Specialty Dining Experiences
Most upscale oceangoing lines including Silversea, Crystal, Regent Seven Seas Cruises, Seabourn, Oceania and Azamara, among others, have one-of-a-kind culinary or wine experiences, often in intimate, exceedingly elegant or trendy alternative restaurants. Regent celebrates the art of French cuisine at Signatures on two of its ships. One savory entree is rack of lamb with Morel mushrooms and melted potato garnishes. Check out TravelAgentCentral.com for more on upscale dining at sea. Within the contemporary and premium segments, nearly all lines now boast alternative dining options for guests; some are fee-based, some complimentary. Norwegian Cruise Line introduced Freestyle Dining at multiple alternative venues during an era when cruise ships had mostly fixed seatings for dinner. So, not surprisingly, it’s taken the concept to the stratosphere with everything from an Argentinian churrascaria to a French Bistro, steakhouse, Italian eatery or an Asian fusion restaurant.
For $25 per person, diners at Norwegian’s popular Teppanyaki restaurant are entertained by flying shrimp, onion volcanoes and twirling knives as they sit around a shared table with a large steel grill. With plenty of sizzle and steam, a Japanese chef slices, chops and grills steak, seafood and chicken.
Holland America’s Pinnacle Grill features choice, sustainably raised beef from Washington State’s Double R Ranch as well as premium seafood and wines. Once per cruise, though, the restaurant kicks it up another notch with “An Evening at Le Cirque,” priced at $39 per person. Guests savor signature Le Cirque dishes such as lobster salad and crème brûlée, as well as Feudi del Pisciotto wines.
Some foodies prefer light, healthy fare. Celebrity’s AquaSpa Café offers SPE Certified menu items. SPE derives from the Latin, sanitas per escam or “health through food.” Celebrity’s partnership with SPE Certified has also resulted in the introduction of more than 60 SPE dishes in the line’s main restaurants; dishes range from butternut squash and cranberry juice to roasted pork loin with smoky red cabbage.
Brunch, anyone? Head for your private balcony and order Princess Cruises’ “Balcony Brunch,” comprised of room-service-delivered pastries, quiche, smoked salmon, juice, coffee and other yummy fare that’s served with a half bottle of champagne. Costing $32, it’s a robust meal, and the scenery, such as when the ship is sailing within Alaska’s Tracy Arm, is an added bonus.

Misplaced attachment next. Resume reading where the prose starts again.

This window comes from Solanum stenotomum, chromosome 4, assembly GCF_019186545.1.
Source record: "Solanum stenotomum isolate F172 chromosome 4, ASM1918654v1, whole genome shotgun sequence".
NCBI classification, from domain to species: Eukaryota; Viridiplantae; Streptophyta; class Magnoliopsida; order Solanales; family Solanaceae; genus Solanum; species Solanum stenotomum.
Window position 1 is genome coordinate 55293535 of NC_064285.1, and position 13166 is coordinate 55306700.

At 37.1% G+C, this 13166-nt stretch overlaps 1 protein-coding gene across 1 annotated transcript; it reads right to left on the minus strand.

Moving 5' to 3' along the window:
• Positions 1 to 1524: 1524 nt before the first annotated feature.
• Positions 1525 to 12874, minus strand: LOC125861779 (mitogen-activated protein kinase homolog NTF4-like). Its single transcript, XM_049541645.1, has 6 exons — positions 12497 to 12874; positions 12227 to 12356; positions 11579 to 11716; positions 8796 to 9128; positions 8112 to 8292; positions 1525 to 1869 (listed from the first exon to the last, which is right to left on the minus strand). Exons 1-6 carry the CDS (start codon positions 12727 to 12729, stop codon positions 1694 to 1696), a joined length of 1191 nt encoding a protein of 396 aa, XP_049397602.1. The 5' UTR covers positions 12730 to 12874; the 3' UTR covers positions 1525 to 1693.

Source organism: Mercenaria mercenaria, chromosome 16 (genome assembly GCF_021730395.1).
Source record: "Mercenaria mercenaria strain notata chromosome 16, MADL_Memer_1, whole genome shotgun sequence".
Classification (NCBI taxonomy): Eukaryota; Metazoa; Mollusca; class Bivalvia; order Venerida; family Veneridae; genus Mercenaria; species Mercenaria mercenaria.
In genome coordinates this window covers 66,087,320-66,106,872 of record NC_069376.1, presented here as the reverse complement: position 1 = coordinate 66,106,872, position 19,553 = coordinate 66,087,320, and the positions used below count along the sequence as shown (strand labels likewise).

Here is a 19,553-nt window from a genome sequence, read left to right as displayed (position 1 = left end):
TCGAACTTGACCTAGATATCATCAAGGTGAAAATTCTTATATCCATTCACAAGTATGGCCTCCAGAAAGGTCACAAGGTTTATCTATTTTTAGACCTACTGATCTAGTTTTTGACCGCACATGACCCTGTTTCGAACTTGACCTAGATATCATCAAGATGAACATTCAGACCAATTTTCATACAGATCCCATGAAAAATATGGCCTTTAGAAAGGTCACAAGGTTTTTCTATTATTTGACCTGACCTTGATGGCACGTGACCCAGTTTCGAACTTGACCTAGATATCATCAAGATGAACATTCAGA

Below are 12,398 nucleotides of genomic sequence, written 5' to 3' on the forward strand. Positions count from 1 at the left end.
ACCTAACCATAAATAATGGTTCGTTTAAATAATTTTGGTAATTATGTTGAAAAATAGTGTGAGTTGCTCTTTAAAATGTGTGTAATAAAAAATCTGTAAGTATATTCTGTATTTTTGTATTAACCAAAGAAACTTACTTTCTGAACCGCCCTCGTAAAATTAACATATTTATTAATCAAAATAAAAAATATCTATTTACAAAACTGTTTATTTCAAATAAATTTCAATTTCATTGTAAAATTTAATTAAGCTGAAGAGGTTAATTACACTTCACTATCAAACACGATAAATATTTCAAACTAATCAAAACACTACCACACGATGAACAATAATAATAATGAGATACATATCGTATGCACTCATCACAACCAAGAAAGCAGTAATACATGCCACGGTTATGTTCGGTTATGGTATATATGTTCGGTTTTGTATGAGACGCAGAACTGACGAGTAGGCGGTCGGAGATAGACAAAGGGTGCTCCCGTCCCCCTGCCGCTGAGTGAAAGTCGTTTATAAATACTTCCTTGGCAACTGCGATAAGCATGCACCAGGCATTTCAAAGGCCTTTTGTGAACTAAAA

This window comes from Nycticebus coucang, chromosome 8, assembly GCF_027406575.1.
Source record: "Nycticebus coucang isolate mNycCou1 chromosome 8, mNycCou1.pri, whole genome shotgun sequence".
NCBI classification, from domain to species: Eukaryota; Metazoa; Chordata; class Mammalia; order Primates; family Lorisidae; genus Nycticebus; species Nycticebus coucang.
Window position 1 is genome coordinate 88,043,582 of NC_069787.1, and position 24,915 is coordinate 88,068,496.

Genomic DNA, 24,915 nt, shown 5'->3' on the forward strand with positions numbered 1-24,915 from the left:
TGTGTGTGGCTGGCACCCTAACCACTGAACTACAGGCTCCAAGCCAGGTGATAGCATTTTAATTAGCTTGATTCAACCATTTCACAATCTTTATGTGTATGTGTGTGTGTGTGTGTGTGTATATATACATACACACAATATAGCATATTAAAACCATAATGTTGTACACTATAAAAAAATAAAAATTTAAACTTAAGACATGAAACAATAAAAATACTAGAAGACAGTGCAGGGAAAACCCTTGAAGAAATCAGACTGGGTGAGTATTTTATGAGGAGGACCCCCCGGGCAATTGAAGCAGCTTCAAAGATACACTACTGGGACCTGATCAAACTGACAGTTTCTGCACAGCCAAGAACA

For a more upscale brunch outing, MSC Cruises serves up a Galaxy Experience “Luxury Brunch” on MSC Divina; foodies enjoy panoramic views as they sip champagne and dine on oysters, jamon serrano, foie gras and a selection of hot dishes. The cost is $28 per person.
One unique twist for those wanting both high-end accommodations and crème-de-la-crème dining is the Cunard Line “Grills” experience. It began in 1936 on the original Queen Mary, when guests paid extra to dine and dance in the sophisticated Verandah Grills. In the early 1970s, the fee was dropped and those now staying in Cunard’s Queens Grill or Princess Grill suites dine in intimate, luxurious style in their own separate “Grills” restaurants.
Cruise lines are eager to keep potential clients posted about culinary options on social media and with blogs. Regent Seven Seas Cruises’ “Luxury Goes Exploring Blog” features Mara Papatheodorou, former Bon Appétit editor, as one contributor. She blogs about culinary history, tips for port dining, and how to shop for ingredients and regional specialties.
For “foodies,” life at sea definitely isn’t what it used to be. Yes, there’s still an abundance of food, but today’s creative, diverse choices are enriching, engaging and even entertaining. So next time, instead of sending clients off on their cruise with a “Bon voyage!”, tell them “Bon appétit!”
Alfresco dining onboard Companie du Ponant’s Le Boreal, which offers culinary-themed cruises.